Youth Suicide Prevention

Youths are at risk for suicide when they are unable to resolve life’s stressors. Generally, kids who have good problem-solving skills and strong connections to friends and family are less likely to think about taking their lives.

It is important to take warning signs seriously. Children and adolescents often show these signs to their parents, peers or trusted school personnel.

Adolescence is a stressful time

Adolescence is a time of significant cognitive, mental, and emotional change. This transition can be stressful for many young people, especially if they’re facing adversity or other challenges.

They may struggle with feelings of hopelessness, worthlessness, and helplessness. In addition, the onset of puberty can cause a variety of physical changes and can be confusing. Many adolescents also have difficulty navigating relationships and living situations.

Psychologists are working to understand how factors like these contribute to suicide among youth, and what we can do about it. They’re also trying to improve their knowledge about how to assess adolescent risk, particularly for youth of color and LGBTQ+ adolescents.

If a teen has suicidal thoughts, it’s important to take them seriously. It’s also important to keep in mind that suicidal feelings are treatable, and that teens who experience depression need treatment. If a teen is reluctant to go to a mental health professional, you can try to persuade them to do so.

Adolescence is a time of transition

Adolescents are under intense pressure to achieve in school and other social activities. This can cause feelings of failure and hopelessness. This can lead to major psychological and behavioral problems and if untreated may become suicidal. Family and other relationships also influence suicide attempts in youths. Many youths who kill themselves report that their families do not understand them. Many are impacted by a history of violence or a feeling of being ignored.

Teens should be assessed by a mental health professional who specializes in adolescent mental illness. They should be told about any risk factors that increase the chance that they will kill themselves. These can include: a history of psychiatric disorders, family depression or the suicide of a loved one. They should also be evaluated for physical illness and the impact of stressors in their lives. They should be given help to deal with these stresses and a way to escape them. They should be kept away from weapons and other lethal materials.

Adolescence is a time of confusion

During the teen years, many kids have strong feelings of confusion, stress and fear. This may be a result of major changes in their body, and can affect their problem-solving skills. They may also feel pressure to succeed. During this time, they may become more withdrawn from family and friends. In addition, they may start using drugs and alcohol.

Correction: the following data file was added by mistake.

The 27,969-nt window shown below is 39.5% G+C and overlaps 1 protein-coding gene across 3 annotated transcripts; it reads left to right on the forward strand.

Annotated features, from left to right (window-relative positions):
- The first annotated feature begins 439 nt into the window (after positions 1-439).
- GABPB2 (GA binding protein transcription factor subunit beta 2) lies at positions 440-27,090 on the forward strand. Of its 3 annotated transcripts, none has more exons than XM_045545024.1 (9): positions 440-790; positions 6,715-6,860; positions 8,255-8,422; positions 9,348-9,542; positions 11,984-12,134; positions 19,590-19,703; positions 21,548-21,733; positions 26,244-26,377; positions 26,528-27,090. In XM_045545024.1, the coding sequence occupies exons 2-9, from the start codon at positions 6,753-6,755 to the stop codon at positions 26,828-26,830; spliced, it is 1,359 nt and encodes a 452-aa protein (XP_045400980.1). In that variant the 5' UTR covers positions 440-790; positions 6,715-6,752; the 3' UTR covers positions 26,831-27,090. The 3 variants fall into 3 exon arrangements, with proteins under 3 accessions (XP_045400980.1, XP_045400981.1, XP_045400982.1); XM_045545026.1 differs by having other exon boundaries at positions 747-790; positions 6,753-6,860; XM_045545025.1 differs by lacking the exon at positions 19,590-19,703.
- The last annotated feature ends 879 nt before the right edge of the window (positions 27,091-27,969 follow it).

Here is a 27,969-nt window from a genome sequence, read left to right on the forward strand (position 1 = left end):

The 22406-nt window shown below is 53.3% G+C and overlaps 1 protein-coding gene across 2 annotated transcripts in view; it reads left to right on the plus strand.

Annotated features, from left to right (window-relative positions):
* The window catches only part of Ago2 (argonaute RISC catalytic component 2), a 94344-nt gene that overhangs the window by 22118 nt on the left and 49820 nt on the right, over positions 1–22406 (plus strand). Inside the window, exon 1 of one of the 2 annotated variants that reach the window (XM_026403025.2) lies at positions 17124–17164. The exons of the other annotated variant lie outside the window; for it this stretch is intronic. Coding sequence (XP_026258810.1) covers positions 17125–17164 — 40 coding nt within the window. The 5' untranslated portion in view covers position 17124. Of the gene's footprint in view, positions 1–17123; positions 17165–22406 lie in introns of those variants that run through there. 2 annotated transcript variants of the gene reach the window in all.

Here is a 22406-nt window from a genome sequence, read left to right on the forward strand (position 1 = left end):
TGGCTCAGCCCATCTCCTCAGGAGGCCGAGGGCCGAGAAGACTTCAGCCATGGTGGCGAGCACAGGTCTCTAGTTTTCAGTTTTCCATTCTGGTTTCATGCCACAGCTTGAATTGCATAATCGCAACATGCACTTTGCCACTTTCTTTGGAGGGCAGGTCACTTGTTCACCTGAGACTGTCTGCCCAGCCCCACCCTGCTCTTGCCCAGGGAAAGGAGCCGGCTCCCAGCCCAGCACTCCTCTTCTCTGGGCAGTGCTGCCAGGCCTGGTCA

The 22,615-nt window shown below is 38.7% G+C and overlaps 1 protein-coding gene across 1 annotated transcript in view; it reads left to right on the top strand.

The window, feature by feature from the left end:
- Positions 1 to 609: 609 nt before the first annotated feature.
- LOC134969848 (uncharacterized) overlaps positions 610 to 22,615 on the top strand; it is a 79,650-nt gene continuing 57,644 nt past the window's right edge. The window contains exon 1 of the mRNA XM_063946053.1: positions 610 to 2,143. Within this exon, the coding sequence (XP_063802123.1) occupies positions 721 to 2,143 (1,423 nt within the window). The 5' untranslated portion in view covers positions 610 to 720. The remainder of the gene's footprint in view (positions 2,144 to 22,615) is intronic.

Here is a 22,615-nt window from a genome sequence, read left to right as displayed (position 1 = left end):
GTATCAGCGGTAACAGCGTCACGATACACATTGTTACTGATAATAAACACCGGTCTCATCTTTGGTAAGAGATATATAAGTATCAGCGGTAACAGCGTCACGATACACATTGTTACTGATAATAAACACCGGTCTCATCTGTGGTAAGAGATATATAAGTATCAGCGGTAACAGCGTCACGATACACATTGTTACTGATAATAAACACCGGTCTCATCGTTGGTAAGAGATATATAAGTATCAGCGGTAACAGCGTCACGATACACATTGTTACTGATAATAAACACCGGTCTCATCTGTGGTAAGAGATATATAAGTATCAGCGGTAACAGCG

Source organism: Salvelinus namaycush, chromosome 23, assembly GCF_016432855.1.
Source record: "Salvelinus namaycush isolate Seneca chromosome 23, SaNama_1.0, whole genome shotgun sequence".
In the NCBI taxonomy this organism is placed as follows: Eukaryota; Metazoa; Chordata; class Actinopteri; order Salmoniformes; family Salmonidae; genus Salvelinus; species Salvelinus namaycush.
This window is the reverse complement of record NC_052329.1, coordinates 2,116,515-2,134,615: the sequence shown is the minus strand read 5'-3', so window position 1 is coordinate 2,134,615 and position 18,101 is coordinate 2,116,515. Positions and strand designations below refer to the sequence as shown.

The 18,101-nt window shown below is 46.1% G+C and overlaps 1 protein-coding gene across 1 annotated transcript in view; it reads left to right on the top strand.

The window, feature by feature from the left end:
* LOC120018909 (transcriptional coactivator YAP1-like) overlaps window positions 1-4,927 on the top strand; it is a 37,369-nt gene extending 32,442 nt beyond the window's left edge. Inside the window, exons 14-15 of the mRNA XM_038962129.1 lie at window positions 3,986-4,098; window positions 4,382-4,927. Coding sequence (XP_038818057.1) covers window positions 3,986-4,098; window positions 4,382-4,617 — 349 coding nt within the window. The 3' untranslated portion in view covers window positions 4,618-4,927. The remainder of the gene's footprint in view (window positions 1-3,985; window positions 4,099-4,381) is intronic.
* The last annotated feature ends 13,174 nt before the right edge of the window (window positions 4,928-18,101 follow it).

Those who have had previous depression or suicidal thoughts are at higher risk of suicide. Other risk factors include having access to lethal means, like guns or pills, and a history of impulsive behaviors. They may also have family or school conflicts or have a history of bullying or other traumas.

The best way to prevent suicide is by promoting effective care for mental illness. This includes ongoing relationships and making kids feel connected to professionals who take care of them. It also involves helping them find resources when they are at risk.

Adolescence is a time of hopelessness

The hopelessness that is a characteristic of adolescence is associated with psychopathology and high-risk behaviors, such as psychiatric symptoms, suicidal thoughts, substance use, and self-destructive behavior. It is important for young people to have access to resources that can help them overcome these difficulties.

The results indicate that overall hopelessness declines modestly across adolescence, consistent with previous findings in racially and socio-economically diverse samples of adolescents. Hopelessness is also associated with slower development of future orientation, suggesting that the general decline in hopelessness may reflect a change in the way in which negative life events are interpreted.

It is vital to take warning signs seriously, such as a sudden drop in school performance, avoiding friends and family, anxiety or doing dangerous things. Anyone who thinks their friend is suicidal should seek expert help right away. It is never a good idea to agree to keep a friend’s suicidal thoughts secret. They must always be taken seriously.